Study Guide

The Altar

by George Herbert

The Altar Summary

Summary and Analysis

“The Altar,” by George Herbert (1593-1633), literally holds an important place in the poet’s body of work. After Herbert’s death, his surviving English poems were published in a collection called The Temple. The collection is divided into three parts: a long poem titled “The Church Porch”; a very lengthy middle section titled “The Church,” which consists of shorter lyrics, including some of Herbert’s most famous poems; and a final long poem titled “The Church Militant.” “The Altar” is the first poem to appear in the “The Church.”

“The Altar” is often called a “hieroglyphic” poem because it is written in the shape of what it describes. (“Easter Wings” is another such work.) Herbert himself did not use the term, an invention of later critics. However, the term is helpful, since it implies that for Herbert everything—including the shapes of poems—can be imbued with religious meaning. Herbert is above all a Christian poet, and this poem reflects his intention to communicate Christian truths through his poetry.

The poem is full of allusions to the Bible, as Helen Wilcox shows in her splendid annotated edition of Herbert’s poetry. She notes:

Two biblical passages lie behind [the opening two] lines (and the rest of the poem): Deuteronomy xxvii 2-6, where the Jews are instructed to "build an altar unto the Lord thy God, an altar of stones" on "the day when ye shall pass into Jordan," and Psalms li 17: "The sacrifice of God is a troubled spirit: a broken and contrite heart, O God, shalt thou not despise."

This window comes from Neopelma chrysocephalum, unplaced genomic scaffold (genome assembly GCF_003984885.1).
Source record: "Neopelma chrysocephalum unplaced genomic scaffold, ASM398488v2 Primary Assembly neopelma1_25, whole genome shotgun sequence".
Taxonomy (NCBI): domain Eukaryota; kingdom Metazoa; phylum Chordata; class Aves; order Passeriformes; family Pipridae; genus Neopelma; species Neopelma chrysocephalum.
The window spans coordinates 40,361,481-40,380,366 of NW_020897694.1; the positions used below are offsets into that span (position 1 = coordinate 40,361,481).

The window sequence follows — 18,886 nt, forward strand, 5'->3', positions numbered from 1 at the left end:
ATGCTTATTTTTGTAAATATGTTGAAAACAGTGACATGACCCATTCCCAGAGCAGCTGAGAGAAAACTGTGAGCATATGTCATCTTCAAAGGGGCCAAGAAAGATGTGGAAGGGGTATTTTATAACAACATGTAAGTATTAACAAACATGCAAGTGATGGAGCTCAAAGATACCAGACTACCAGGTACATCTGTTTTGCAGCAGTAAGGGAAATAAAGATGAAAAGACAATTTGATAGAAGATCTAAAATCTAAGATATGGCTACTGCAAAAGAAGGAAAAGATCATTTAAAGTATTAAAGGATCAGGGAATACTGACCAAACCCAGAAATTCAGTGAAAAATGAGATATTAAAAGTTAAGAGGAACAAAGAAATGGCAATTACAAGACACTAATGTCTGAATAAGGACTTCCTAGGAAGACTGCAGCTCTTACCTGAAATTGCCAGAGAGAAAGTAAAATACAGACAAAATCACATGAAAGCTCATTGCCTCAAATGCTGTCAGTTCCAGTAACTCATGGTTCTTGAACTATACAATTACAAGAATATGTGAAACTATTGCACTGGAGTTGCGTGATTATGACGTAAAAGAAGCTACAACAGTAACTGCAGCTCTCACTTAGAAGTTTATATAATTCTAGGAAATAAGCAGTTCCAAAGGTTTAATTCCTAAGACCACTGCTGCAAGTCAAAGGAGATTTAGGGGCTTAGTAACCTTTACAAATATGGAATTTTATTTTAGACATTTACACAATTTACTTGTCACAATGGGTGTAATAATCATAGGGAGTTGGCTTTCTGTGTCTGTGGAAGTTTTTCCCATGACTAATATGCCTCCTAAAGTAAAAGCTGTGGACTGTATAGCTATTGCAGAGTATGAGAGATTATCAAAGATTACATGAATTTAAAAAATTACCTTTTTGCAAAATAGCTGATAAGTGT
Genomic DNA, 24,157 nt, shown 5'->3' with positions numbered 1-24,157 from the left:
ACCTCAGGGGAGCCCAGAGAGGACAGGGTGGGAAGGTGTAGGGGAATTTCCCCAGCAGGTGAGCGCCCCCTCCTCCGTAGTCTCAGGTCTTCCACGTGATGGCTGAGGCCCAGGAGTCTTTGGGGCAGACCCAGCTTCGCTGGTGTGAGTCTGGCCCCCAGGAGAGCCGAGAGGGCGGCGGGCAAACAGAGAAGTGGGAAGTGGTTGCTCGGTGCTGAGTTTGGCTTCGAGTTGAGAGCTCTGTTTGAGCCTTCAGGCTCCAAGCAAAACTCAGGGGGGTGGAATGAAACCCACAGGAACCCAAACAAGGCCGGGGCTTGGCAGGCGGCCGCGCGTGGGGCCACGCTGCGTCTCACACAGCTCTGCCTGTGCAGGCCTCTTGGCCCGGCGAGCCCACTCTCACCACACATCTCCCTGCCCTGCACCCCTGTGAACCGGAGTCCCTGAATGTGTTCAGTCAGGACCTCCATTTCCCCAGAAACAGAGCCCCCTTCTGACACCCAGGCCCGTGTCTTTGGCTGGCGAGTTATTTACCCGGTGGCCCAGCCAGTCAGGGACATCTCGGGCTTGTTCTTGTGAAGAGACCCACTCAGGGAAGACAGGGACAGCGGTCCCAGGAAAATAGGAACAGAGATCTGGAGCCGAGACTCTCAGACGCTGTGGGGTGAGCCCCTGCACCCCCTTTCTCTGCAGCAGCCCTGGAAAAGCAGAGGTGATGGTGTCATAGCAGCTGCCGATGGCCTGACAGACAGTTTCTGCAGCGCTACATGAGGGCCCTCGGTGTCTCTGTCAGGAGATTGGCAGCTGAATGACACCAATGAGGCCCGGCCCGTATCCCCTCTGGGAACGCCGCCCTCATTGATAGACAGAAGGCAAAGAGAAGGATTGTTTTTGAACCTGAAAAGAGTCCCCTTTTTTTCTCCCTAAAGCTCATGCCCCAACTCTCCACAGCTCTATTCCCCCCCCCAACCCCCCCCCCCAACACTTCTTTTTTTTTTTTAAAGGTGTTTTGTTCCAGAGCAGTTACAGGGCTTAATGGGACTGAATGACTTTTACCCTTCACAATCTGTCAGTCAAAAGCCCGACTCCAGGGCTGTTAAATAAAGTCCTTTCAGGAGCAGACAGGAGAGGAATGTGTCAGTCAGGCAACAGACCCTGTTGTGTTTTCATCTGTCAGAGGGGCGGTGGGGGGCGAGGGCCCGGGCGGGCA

These are just two of the many ways in which the poem echoes the Bible, as do almost all of Herbert’s poems. Only someone who knows the Bible well will appreciate the full richness of meaning implied in his works.

Nevertheless, the poem also can be read and appreciated even without extensive knowledge of scripture. Notice, for instance, that the speaker places the word “Lord” directly in the center of line 1, with the altar on one side of the word and the speaker (“thy servant”) on the other. The altar is “broken,” not only because God commanded that altars be pieced together from found stones, rather than carved from a solid block of stone or made from finished stones, but also because the altar, which is made by a human, is therefore necessarily imperfect. The altar is “broken,” just as all sinful human beings are inevitably broken: The nature of the altar reflects the nature of the human who builds it. The “ALTAR” the poet constructs is not made of literal stones but of the human “heart”: the poem...

(The entire section is 1096 words.)

Ed. Scott Locklear